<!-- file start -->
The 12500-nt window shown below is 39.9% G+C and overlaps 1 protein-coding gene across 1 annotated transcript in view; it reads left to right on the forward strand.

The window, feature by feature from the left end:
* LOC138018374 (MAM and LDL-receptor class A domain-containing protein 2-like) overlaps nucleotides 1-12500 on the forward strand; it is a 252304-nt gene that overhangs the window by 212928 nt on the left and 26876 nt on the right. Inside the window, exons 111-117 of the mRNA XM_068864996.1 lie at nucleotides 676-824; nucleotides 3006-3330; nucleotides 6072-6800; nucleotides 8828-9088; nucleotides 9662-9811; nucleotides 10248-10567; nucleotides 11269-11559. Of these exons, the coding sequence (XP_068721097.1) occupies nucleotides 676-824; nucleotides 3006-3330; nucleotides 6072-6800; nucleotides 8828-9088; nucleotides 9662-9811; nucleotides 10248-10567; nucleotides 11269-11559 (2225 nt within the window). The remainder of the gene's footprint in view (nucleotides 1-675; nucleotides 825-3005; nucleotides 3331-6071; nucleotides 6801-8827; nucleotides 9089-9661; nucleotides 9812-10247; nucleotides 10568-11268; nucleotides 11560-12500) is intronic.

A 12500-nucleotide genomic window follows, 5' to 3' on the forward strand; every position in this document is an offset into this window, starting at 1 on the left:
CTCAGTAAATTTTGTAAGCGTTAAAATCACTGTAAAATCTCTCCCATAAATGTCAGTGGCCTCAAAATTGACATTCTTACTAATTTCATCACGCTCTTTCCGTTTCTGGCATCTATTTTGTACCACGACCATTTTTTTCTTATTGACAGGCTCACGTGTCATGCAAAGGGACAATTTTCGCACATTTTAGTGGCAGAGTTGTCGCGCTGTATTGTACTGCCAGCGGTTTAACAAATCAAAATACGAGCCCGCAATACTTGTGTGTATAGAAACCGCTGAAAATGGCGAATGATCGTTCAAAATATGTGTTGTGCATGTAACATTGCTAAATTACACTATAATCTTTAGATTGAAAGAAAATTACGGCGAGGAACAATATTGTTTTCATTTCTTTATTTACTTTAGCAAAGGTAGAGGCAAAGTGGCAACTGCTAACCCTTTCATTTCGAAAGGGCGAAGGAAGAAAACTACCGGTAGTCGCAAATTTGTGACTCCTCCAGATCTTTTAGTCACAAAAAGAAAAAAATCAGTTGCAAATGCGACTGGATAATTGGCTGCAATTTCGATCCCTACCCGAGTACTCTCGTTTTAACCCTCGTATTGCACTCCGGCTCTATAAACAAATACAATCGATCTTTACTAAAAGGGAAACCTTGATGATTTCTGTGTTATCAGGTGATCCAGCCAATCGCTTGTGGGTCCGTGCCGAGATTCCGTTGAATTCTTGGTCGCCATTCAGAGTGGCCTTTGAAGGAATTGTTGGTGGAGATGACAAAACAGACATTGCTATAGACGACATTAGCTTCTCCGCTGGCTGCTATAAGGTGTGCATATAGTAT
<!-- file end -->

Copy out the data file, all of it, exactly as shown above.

The 12500-nt window shown below is 39.9% G+C and overlaps 1 protein-coding gene across 1 annotated transcript in view; it reads left to right on the forward strand.

The window, feature by feature from the left end:
* LOC138018374 (MAM and LDL-receptor class A domain-containing protein 2-like) overlaps nucleotides 1-12500 on the forward strand; it is a 252304-nt gene that overhangs the window by 212928 nt on the left and 26876 nt on the right. Inside the window, exons 111-117 of the mRNA XM_068864996.1 lie at nucleotides 676-824; nucleotides 3006-3330; nucleotides 6072-6800; nucleotides 8828-9088; nucleotides 9662-9811; nucleotides 10248-10567; nucleotides 11269-11559. Of these exons, the coding sequence (XP_068721097.1) occupies nucleotides 676-824; nucleotides 3006-3330; nucleotides 6072-6800; nucleotides 8828-9088; nucleotides 9662-9811; nucleotides 10248-10567; nucleotides 11269-11559 (2225 nt within the window). The remainder of the gene's footprint in view (nucleotides 1-675; nucleotides 825-3005; nucleotides 3331-6071; nucleotides 6801-8827; nucleotides 9089-9661; nucleotides 9812-10247; nucleotides 10568-11268; nucleotides 11560-12500) is intronic.

A 12500-nucleotide genomic window follows, 5' to 3' on the forward strand; every position in this document is an offset into this window, starting at 1 on the left:
CTCAGTAAATTTTGTAAGCGTTAAAATCACTGTAAAATCTCTCCCATAAATGTCAGTGGCCTCAAAATTGACATTCTTACTAATTTCATCACGCTCTTTCCGTTTCTGGCATCTATTTTGTACCACGACCATTTTTTTCTTATTGACAGGCTCACGTGTCATGCAAAGGGACAATTTTCGCACATTTTAGTGGCAGAGTTGTCGCGCTGTATTGTACTGCCAGCGGTTTAACAAATCAAAATACGAGCCCGCAATACTTGTGTGTATAGAAACCGCTGAAAATGGCGAATGATCGTTCAAAATATGTGTTGTGCATGTAACATTGCTAAATTACACTATAATCTTTAGATTGAAAGAAAATTACGGCGAGGAACAATATTGTTTTCATTTCTTTATTTACTTTAGCAAAGGTAGAGGCAAAGTGGCAACTGCTAACCCTTTCATTTCGAAAGGGCGAAGGAAGAAAACTACCGGTAGTCGCAAATTTGTGACTCCTCCAGATCTTTTAGTCACAAAAAGAAAAAAATCAGTTGCAAATGCGACTGGATAATTGGCTGCAATTTCGATCCCTACCCGAGTACTCTCGTTTTAACCCTCGTATTGCACTCCGGCTCTATAAACAAATACAATCGATCTTTACTAAAAGGGAAACCTTGATGATTTCTGTGTTATCAGGTGATCCAGCCAATCGCTTGTGGGTCCGTGCCGAGATTCCGTTGAATTCTTGGTCGCCATTCAGAGTGGCCTTTGAAGGAATTGTTGGTGGAGATGACAAAACAGACATTGCTATAGACGACATTAGCTTCTCCGCTGGCTGCTATAAGGTGTGCATATAGTAT